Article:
Vitamin Deficiencies in Poultry part 2
(Nicotinic Acid) Deficiency
There is considerable evidence that poultry, and even chick and turkey embryos, can synthesize niacin but at a rate too slow for optimal growth. It has been claimed that a marked deficiency of niacin cannot occur in chickens unless there is a concomitant deficiency of the amino acid tryptophan, which is a niacin precursor.
Niacin deficiency is characterized by severe disorders in the skin and digestive organs. The first signs are usually loss of appetite, retarded growth, general weakness, and diarrhea. Deficiency produces enlargement of the tibiotarsal joint, valgus-varus bowing of the legs, poor feathering, and dermatitis on the head and feet.
Niacin deficiency in chicks can also result in “black tongue.” At ~2 wk of age, the tongue, oral cavity, and esophagus become distinctly inflamed. In the niacin-deficient hen, weight loss, reduced egg production, and a marked decrease in hatchability can result. Turkeys, ducks, pheasants, and goslings are much more severely affected by niacin deficiency than are chickens. Their apparently higher requirements are likely related to their less efficient conversion of tryptophan to niacin. Ducks and turkeys with a niacin deficiency show a severe bowing of the legs and an enlargement of the hock joint. The main difference between the leg seen in niacin deficiency and perosis as seen in manganese and choline deficiency is that with niacin deficiency the Achilles tendon seldom slips from its condyles.
Niacin deficiency in chickens may be prevented by feeding a diet that contains niacin at ≥30 mg/kg; however, many nutritionists recommend 2–2.5 times as much. An allowance of 55–70 mg/kg of feed appears to be satisfactory for ducks, geese, and turkeys. Ample niacin should be provided in poultry diets so as to spare the utilization of tryptophan.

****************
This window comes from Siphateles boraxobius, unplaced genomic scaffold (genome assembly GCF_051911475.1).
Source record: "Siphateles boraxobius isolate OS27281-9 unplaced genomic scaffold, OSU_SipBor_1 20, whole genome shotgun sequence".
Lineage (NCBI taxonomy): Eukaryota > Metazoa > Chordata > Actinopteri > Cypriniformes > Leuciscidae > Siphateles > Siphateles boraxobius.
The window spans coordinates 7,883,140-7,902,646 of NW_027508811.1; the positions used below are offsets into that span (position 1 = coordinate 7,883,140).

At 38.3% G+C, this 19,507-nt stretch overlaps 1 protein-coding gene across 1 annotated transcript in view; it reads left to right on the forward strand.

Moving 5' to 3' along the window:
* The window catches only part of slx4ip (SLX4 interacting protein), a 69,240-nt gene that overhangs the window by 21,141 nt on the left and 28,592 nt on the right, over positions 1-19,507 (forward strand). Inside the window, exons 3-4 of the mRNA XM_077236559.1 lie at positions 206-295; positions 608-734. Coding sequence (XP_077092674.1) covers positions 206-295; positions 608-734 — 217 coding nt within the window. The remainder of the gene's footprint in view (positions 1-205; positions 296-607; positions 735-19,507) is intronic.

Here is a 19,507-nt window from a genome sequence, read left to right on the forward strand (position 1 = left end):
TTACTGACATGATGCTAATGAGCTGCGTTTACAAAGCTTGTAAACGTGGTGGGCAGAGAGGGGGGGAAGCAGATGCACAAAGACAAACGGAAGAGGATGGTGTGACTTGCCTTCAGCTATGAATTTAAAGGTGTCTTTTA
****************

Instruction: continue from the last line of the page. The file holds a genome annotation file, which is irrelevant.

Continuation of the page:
Get a cash bonus when you signup and save on the Cowrywise app with my invite code JOSEPLWV or invite link.
Read also: Poultry farm management system
Pantothenic Acid Deficiency
Pantothenic acid is the prosthetic group within coenzyme A, an important coenzyme involved in many reversible acetylation reactions in carbohydrate, fat, and amino acid metabolism. Signs of deficiency therefore relate to general avian metabolism.
The major lesions of pantothenic acid deficiency involve the nervous system, the adrenal cortex, and the skin. Deficiency may result in reduced egg production; however, a marked drop in hatchability is usually noted before this event. Embryos from hens with pantothenic acid deficiency can have subcutaneous hemorrhages and severe edema, with most mortality showing up during the later part of the incubation period. In chicks, the first signs are reduced growth and feed consumption, poor feathering with feathers becoming ruffled and brittle, and a rapidly developing dermatitis. The corners of the beak and the area below the beak are usually the worst affected regions for dermatitis, but the condition is also noted on the feet. In severe cases, the skin of the feet may cornify, and wart-like lumps occur on the balls of the feet. The foot problem often leads to bacterial infection.